I’m not really a cat person.
I’m a dog guy, all the way.
But, over the weekend, when we lost Li’l Cowgirl, it left a real loss in the family.
For starters, she was 18 years old. I don’t know about you, but I never had a cat that lived that long. She moved with us not once – but twice. And we’ve lived in the same house for 15 years.
One of my five daughters picked her up from a pet store in California. She was not the prettiest cat. She was smaller than most all her life. But she was fearless, which is amazing because we’ve always lived in places with plenty of predators – coyotes, foxes, bobcats, sometimes mountain lions and, of course, dogs.
And that’s the weirdest thing about Li’l Cowgirl. She never liked other cats. She always hung out with our dogs. The dogs seemed amazed by her because she was not afraid. She never backed off when they charged her, just for fun. They would open their mouths and pick her up, and she didn’t freak out. At one point, when we lived in the wilds of southern Oregon, we had four dogs – a chocolate Lab named Bosco, whom I eulogized at his death, an Australian shepherd mix named Baxter, whom I eulogized at his death, some kind of weird mutt named Snickers and a wolf-Malamute with six toes named Sophie.
Guess who Cowgirl slept with outside every night – those four, often curled up with one or more of them.
We lived in the middle of the Redwood Forest – Bigfoot country. At one point, if I remember correctly, we had nine cats. Two survived southern Oregon, one of the most rural territories in the continental U.S. One was Cowgirl and the other was Tanya, nicknamed Pitbull, but she only lived 10 years. And she wasn’t nearly as friendly or quirky as Cowgirl.
When Cowgirl was younger, she liked to go on walks with the dogs. One day, the family went on a longer than usual walk in the woods – the same woods populated by lots of foxes, coyotes, bobcats and other predators. At one point, I noticed she went off in another direction from the group. I wasn’t worried because she was more of a follower, and I assumed she would find her way home – maybe even beat us back.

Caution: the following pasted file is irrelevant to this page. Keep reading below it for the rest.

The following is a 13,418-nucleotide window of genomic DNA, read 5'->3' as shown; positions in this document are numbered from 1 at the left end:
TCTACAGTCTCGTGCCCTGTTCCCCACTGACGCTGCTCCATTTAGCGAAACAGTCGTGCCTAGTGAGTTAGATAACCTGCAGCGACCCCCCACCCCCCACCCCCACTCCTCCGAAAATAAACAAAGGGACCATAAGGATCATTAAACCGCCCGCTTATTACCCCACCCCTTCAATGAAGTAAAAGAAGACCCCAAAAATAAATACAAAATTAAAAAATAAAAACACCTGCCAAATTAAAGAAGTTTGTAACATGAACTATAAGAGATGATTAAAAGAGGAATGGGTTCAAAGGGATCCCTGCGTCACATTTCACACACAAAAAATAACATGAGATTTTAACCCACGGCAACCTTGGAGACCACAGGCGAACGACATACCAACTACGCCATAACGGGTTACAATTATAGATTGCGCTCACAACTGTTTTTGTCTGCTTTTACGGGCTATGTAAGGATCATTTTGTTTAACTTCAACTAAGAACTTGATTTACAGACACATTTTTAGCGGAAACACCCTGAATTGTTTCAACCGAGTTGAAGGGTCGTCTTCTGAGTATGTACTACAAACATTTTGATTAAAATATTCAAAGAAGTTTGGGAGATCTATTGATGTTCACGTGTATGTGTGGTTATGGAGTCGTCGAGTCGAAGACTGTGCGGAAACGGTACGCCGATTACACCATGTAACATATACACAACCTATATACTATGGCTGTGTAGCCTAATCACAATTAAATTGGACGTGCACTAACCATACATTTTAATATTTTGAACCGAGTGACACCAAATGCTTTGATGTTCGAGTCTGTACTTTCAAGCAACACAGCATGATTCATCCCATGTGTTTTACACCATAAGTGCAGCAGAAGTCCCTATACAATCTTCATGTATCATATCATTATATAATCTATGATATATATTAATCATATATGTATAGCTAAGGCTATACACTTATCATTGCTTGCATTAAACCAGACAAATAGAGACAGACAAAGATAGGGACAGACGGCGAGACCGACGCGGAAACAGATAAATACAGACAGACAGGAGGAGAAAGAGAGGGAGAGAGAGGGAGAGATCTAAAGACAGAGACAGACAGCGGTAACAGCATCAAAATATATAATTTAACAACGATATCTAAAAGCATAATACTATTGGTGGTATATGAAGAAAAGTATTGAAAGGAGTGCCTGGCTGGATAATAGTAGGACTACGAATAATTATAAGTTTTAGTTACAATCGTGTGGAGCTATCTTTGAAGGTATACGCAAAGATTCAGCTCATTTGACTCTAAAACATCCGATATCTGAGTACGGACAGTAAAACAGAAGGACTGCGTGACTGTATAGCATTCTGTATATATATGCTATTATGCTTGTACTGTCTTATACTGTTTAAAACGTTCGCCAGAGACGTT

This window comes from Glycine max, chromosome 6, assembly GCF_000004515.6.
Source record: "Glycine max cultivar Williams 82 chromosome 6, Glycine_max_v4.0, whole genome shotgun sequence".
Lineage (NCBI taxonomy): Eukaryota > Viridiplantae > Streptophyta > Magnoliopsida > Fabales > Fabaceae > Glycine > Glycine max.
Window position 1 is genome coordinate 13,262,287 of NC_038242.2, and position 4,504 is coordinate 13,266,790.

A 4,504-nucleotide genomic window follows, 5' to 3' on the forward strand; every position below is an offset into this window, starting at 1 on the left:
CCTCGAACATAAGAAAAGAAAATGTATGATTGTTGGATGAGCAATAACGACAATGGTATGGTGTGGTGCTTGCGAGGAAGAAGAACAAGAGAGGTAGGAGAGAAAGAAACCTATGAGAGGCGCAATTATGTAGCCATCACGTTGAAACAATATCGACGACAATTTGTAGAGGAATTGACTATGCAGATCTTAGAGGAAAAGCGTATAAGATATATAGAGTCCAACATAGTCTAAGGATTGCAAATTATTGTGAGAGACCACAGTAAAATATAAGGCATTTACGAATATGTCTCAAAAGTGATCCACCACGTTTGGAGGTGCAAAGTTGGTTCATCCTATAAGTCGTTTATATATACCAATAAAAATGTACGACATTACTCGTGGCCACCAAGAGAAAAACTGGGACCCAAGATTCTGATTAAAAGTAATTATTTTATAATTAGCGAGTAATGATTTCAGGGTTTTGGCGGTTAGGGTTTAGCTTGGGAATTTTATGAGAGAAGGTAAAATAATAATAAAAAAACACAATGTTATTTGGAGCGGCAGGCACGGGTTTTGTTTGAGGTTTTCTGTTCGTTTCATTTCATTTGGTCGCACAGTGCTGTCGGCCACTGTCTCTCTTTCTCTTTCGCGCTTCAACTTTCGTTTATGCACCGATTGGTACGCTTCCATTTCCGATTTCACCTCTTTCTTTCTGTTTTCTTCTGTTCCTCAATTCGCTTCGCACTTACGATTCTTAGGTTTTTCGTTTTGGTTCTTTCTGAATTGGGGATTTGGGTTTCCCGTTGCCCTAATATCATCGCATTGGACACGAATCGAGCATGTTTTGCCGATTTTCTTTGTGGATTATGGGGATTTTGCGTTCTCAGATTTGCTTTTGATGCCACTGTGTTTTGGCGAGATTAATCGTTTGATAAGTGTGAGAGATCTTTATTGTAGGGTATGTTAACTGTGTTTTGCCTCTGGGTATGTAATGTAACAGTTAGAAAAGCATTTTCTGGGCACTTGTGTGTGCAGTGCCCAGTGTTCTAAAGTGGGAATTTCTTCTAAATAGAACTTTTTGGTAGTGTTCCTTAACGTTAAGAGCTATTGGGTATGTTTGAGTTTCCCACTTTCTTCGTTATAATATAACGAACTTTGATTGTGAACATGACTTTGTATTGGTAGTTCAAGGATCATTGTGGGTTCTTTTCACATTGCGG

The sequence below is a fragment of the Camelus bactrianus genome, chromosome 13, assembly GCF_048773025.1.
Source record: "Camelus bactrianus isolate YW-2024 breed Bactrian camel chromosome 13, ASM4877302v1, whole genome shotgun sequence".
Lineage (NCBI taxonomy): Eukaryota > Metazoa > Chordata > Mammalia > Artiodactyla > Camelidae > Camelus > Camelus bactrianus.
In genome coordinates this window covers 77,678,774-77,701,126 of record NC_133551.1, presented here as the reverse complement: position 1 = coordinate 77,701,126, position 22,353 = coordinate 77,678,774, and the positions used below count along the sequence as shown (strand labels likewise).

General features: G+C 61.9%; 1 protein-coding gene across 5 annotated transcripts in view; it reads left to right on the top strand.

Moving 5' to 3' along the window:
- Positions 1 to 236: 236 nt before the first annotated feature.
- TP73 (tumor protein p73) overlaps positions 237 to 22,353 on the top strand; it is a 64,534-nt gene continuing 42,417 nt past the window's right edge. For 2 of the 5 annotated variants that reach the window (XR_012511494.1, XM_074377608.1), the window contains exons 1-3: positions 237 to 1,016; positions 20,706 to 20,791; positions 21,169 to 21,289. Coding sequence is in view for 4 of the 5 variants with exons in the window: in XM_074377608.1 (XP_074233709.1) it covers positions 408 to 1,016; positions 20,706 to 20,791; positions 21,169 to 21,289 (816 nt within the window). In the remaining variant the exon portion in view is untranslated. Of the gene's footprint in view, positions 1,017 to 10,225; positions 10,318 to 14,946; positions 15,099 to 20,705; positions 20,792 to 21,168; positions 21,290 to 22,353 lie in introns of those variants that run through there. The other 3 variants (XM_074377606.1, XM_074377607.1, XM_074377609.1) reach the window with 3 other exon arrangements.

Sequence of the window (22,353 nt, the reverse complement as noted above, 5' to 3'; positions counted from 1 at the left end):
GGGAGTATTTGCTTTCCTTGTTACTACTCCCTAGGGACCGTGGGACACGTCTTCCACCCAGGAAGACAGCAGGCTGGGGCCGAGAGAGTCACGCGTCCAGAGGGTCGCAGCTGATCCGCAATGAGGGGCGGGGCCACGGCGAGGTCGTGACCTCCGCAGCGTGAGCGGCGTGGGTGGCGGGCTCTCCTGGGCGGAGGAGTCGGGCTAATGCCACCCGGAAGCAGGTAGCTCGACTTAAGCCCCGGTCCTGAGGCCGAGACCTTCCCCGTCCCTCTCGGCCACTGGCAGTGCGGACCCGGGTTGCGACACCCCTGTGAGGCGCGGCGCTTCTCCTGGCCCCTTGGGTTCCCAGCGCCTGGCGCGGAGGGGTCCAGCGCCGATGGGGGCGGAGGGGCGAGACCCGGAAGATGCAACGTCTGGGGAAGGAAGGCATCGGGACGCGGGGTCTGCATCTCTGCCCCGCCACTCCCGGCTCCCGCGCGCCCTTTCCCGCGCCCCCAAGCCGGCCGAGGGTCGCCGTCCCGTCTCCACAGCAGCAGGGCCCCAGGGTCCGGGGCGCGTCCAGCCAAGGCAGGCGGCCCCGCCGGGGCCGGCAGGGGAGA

When we got home and she was not there, we were more than a little concerned. She was so small for an adult cat that you would have thought she was a kitten. She weighed nothing – less than half of what some of our other cats do.
Guess who ventured off and returned with her the next day – Baxter, her buddy. He must have missed and feared for her as much as the rest of the family.
A couple years ago, we started wondering just how long this skinny little cat would live. She never changed. She never needed vet care. She just went on like the Energizer bunny. Dogs came and went. Other cats came and went. Cowgirl lived on.
We didn’t let her stay outside anymore, though she loved to let herself out and let herself in – several times a day. She shed like nobody’s business. Every time I touched her I sneezed.
She didn’t eat much. She liked to drink out of our glasses instead of her bowl. She really liked climbing up on the sink and drinking the running water. She would drink for 20 minutes at a time if you let her. But not out of a bowl except for survival purposes. She liked the dog’s bowl better. She even played in it and tried to bathe in it. She had an uncanny ability to communicate her desires, and she really did like to be with her humans.
So, maybe you’re asking yourself the point of this column.
I don’t know. I just wanted to pay tribute to a little friend of 18 years.
Media wishing to interview Joseph Farah, please contact firstname.lastname@example.org.